June 25, 2018

By Ken Rosenauer

Rev. Dr. Antonio Settles started by inviting the 16th Missouri Annual Conference to put their hands together in praise. He finished by inviting each district to stand up because the Holy Spirit has freed them to lead.
    
Settles enlivened and engaged the 1,300 Methodist laity and clergy present, noting the many ways they are being freed to lead – emphasizing and re-emphasizing the theme of this year’s Annual Conference.
    
Settles, pastor of St. Andrew United Methodist Church in Kansas City, led opening worship on Friday morning at the Springfield Expo Center.
    
His message, “When the old clothes don’t fit,” was built on 1 Samuel 17:38-39, a passage in which young David is trying on Saul’s armor. However, David says, “I can’t walk in this” and removes the armor.
    
Settles recalled playing dress up as a child, putting on his father’s clothes, shoes and hat. All were much too big, of course, and he couldn’t walk in them without falling. Likewise, David could not be freed to lead wearing Saul’s armor.
    
David saw the need to lead, he said, but like Frank Sinatra, he did it his way. All he needed was to know that God was on his side.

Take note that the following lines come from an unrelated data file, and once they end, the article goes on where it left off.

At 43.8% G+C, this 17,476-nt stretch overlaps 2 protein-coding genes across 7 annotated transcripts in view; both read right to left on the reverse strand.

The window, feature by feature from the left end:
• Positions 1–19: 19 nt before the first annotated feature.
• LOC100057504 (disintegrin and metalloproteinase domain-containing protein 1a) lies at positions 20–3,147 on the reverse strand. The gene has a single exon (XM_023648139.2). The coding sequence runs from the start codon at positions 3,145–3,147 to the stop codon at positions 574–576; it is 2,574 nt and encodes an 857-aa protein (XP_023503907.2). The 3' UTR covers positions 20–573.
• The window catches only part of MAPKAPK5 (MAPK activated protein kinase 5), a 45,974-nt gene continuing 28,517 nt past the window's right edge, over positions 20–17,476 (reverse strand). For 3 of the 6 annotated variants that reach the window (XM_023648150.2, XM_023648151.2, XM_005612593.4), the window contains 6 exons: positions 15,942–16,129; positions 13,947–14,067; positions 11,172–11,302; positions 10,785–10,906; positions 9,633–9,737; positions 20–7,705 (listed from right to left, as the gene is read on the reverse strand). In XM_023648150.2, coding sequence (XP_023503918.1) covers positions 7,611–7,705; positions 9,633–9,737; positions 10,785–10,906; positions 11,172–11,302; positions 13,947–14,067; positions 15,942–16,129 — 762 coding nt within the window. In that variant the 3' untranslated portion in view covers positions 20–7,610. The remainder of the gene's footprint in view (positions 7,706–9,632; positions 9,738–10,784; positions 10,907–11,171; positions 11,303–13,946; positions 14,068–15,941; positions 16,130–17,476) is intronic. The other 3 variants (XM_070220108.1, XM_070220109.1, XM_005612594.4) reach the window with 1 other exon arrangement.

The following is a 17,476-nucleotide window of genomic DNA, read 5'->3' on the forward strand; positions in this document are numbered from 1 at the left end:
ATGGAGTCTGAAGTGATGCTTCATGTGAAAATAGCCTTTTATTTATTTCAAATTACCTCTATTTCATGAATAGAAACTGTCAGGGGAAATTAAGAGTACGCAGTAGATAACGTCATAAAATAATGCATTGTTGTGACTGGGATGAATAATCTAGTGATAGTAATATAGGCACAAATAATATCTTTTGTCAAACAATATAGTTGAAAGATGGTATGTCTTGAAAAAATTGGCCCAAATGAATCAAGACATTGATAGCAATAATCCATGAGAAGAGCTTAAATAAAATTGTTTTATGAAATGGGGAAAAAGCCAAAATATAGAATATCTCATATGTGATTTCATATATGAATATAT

Though David was small in stature and limited in experience, “he had a slingshot and a big God.”
    
The pastor of “the New Drew” called on everyone to step up to the mission and the vision and to step into the community. David prepared in the wilderness as a shepherd. So, too, all leaders go through a preparation process. 
    
“Everything in life has prepared you to lead today,” Settles said. He noted that God will use the ordinary to do the extraordinary. Critical to that is the need for laity and clergy to work together. 
    
“If the pastor is the only one evangelizing, then, Houston, we have a problem,” he cautioned. “We’ve all been freed to lead.”
    
“We need to be freed to stand against the ‘-isms’ of the world,” he said. “When we allow Jesus to free us, then we will be able to free the broken.”
    
Rev. Settles described getting dressed for work one morning and hearing a bird chirping wildly. He went downstairs and found the bird trapped 
in a bush near the house. It chirped and chirped and turned this way and that, finally working its way free.
    
Like that bird, he said, “we get stuck in stuff that’s been around 20 years.”
    
At one of his first churches, the Settles said a member of the congregation told him, “I want to see you in a robe every Sunday.” “Why?” he asked. “I don’t know why. It just looks good,” came the reply.
    
He said neither a robe nor a license is required to lead today. Voices tell pastors seeking change that “we’ve never done it that way.”
    
“Lead anyway,” Settles said.

He said it’s necessary for everyone to move into prophecy, prayer and praise. New places are needed for new people, whether it’s a bowling alley or a second service designed for the homeless.
    
“It’s time to get up,” he said. “Get up, Bishop Farr.”       

Sitting on the front row, the Bishop stood.
    
Then, the pastor invited district after district to stand, and they all stood.
    
“You are now freed to lead!” he told them.